13 million babies are born preterm, almost 10 percent of total births worldwide
SUNDAY, Oct. 4 (HealthDay News) -- An estimated 13 million infants worldwide are born premature each year and more than one million of them die within the first month of life, according to a report released Sunday.
Premature births account for 9.6 percent of total births and for 28 percent of newborn deaths, the data in a White Paper from the March of Dimes and other organizations found.
The highest rates of premature birth are in Africa, followed by North America (Canada and the United States combined).
"Premature births are an enormous global problem that is exacting a huge toll emotionally, physically and financially on families, medical systems and economies," Dr. Jennifer L. Howse, March of Dimes president, said in a news release.
In the United States alone, the annual cost of caring for preterm babies and their associated health problems is more than $26 billion a year.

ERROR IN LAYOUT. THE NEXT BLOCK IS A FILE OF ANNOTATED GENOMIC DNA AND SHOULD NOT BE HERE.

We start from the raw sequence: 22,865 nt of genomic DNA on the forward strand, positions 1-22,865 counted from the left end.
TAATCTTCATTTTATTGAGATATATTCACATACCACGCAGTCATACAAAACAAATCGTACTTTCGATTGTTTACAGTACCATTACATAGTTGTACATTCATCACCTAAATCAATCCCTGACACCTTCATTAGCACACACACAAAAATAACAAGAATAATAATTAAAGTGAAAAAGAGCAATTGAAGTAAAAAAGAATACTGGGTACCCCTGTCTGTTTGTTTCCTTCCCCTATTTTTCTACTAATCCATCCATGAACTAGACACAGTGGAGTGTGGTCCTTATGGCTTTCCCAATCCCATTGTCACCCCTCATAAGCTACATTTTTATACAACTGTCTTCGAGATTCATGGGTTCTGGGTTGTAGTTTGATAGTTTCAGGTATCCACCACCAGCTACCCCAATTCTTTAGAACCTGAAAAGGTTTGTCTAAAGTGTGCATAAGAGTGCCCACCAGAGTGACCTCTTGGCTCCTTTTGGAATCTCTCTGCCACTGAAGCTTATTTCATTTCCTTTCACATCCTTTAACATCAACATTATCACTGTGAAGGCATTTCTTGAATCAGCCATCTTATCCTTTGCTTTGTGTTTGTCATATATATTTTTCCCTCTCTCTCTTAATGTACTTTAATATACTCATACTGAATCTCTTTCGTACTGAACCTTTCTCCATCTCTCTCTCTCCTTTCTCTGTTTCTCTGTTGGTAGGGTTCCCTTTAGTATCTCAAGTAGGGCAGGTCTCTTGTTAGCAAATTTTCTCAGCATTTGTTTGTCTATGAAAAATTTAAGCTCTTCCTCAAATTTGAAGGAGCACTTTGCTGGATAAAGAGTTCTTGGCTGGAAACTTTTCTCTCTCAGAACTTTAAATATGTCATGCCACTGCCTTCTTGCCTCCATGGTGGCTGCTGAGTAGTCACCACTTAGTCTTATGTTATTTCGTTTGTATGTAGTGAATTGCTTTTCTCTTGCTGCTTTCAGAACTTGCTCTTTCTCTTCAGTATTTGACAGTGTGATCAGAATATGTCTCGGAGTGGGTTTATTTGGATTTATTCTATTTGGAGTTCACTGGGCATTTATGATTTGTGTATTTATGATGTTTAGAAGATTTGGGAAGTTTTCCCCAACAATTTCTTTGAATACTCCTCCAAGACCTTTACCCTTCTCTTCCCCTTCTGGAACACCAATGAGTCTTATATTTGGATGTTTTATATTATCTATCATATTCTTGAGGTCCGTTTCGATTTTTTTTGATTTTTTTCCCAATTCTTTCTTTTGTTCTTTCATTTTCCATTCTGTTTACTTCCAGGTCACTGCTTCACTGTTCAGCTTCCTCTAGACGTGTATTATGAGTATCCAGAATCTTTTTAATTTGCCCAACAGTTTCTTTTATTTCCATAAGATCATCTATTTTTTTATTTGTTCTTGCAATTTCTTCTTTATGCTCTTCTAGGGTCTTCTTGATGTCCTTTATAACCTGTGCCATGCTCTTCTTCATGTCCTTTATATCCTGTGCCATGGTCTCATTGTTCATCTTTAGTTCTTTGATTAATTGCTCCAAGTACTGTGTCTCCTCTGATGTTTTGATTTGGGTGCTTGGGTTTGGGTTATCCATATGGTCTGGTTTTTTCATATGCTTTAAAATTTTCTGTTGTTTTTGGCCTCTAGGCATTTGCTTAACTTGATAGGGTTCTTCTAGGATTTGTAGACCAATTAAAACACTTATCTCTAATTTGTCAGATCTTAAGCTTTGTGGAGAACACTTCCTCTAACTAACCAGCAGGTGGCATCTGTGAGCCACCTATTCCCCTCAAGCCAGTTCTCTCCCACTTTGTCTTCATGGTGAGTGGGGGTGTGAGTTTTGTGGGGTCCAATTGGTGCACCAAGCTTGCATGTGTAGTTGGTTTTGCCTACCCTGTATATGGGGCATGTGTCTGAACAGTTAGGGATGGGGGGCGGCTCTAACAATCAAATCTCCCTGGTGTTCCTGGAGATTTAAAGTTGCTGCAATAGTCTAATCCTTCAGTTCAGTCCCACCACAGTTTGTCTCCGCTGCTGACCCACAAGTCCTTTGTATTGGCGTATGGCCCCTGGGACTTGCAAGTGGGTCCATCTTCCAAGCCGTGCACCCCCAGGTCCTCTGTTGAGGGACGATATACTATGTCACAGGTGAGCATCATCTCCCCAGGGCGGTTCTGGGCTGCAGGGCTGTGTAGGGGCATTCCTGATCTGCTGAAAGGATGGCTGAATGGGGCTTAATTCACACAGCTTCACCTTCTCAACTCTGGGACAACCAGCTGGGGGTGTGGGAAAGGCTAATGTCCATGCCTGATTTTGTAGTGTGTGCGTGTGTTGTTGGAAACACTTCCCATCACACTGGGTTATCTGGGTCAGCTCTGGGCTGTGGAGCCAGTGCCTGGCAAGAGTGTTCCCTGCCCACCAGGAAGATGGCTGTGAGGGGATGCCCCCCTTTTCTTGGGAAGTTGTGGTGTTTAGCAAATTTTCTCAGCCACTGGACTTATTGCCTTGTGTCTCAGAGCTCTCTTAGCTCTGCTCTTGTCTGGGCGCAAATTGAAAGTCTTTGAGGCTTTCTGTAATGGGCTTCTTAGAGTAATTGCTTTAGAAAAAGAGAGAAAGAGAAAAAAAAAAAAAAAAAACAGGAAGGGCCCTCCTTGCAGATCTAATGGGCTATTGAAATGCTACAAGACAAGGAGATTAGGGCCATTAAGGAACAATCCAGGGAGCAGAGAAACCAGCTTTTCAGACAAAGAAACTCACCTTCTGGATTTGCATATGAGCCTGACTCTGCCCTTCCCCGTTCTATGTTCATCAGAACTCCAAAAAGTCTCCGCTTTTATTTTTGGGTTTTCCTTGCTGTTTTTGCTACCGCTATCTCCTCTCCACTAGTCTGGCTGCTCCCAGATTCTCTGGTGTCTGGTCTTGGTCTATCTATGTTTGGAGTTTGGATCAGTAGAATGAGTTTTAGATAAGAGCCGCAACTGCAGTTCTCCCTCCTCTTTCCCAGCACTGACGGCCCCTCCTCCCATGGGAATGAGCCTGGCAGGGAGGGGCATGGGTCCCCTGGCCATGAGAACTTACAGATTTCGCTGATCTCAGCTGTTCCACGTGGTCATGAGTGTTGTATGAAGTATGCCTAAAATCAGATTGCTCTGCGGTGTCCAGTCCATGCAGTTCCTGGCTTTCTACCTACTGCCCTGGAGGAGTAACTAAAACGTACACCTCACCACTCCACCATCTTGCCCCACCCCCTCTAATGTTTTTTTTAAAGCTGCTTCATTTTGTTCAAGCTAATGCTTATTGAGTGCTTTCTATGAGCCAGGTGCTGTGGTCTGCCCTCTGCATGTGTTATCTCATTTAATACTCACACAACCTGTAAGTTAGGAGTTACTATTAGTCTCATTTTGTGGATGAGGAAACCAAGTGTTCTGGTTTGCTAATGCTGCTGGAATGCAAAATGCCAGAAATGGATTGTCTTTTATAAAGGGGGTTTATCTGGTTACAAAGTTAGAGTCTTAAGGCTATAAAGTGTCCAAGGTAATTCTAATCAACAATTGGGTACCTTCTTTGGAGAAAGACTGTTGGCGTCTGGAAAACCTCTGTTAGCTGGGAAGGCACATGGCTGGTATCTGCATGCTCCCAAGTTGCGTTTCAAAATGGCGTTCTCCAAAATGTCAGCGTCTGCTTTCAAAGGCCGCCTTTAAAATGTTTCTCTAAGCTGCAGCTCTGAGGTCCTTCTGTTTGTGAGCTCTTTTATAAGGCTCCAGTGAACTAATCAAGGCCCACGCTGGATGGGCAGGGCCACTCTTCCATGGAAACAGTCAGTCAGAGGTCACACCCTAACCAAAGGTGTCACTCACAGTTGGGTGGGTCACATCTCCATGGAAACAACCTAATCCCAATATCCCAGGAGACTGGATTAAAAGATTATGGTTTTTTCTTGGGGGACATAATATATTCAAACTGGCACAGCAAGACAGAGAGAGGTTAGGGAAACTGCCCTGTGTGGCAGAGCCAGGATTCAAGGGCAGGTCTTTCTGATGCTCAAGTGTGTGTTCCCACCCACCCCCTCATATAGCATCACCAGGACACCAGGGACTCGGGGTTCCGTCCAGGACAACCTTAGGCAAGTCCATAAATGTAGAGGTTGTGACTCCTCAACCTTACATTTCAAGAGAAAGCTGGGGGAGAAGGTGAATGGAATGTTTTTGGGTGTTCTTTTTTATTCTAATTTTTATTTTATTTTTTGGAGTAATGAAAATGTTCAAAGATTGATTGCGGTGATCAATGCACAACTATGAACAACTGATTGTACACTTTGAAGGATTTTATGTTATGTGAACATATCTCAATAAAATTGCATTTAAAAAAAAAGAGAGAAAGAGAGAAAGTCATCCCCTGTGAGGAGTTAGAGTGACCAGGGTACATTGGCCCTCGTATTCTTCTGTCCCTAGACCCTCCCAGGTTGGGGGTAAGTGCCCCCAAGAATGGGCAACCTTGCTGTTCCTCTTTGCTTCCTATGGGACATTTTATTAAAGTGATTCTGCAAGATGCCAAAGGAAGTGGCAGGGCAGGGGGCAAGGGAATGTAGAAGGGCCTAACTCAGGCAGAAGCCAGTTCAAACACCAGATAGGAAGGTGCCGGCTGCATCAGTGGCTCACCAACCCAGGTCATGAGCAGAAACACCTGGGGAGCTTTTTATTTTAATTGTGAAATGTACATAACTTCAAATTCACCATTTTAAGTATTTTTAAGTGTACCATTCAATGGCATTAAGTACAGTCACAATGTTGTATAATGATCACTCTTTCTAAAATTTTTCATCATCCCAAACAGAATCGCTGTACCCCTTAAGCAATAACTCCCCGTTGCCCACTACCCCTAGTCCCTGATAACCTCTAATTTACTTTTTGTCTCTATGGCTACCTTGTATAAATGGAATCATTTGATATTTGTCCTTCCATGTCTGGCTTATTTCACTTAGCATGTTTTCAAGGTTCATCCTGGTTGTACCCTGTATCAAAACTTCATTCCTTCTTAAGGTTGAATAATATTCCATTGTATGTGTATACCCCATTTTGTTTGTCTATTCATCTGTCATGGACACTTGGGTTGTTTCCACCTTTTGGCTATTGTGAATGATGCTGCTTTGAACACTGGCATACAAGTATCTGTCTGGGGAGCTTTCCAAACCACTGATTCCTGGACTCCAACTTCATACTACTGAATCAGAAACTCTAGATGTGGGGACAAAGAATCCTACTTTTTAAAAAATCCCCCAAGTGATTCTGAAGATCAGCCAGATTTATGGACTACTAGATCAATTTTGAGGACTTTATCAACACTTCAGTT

"If world leaders are serious about reaching the United Nation's Millennium Development Goals to reduce child mortality and improve maternal health, then strategies and funding for reducing death and disability related to preterm birth must receive priority," Howse said.
The March of Dimes' Global and Regional Toll of Preterm Birth report used data from the recently published Bulletin of the World Health Organization, which probably underestimates the extent of preterm birth worldwide, according to Howse.
More than 85 percent of the world's preterm births occur in Africa, where about 11.9 percent (four million babies a year) are born preterm. Rates in other regions are: 10.6 percent in North America; 9.1 percent in Asia; 8.1 percent in Latin America and the Caribbean; 6.4 percent in Oceania (Australia and New Zealand); and 6.2 percent in Europe.
In more affluent regions, 1,014,000 infants each year ar
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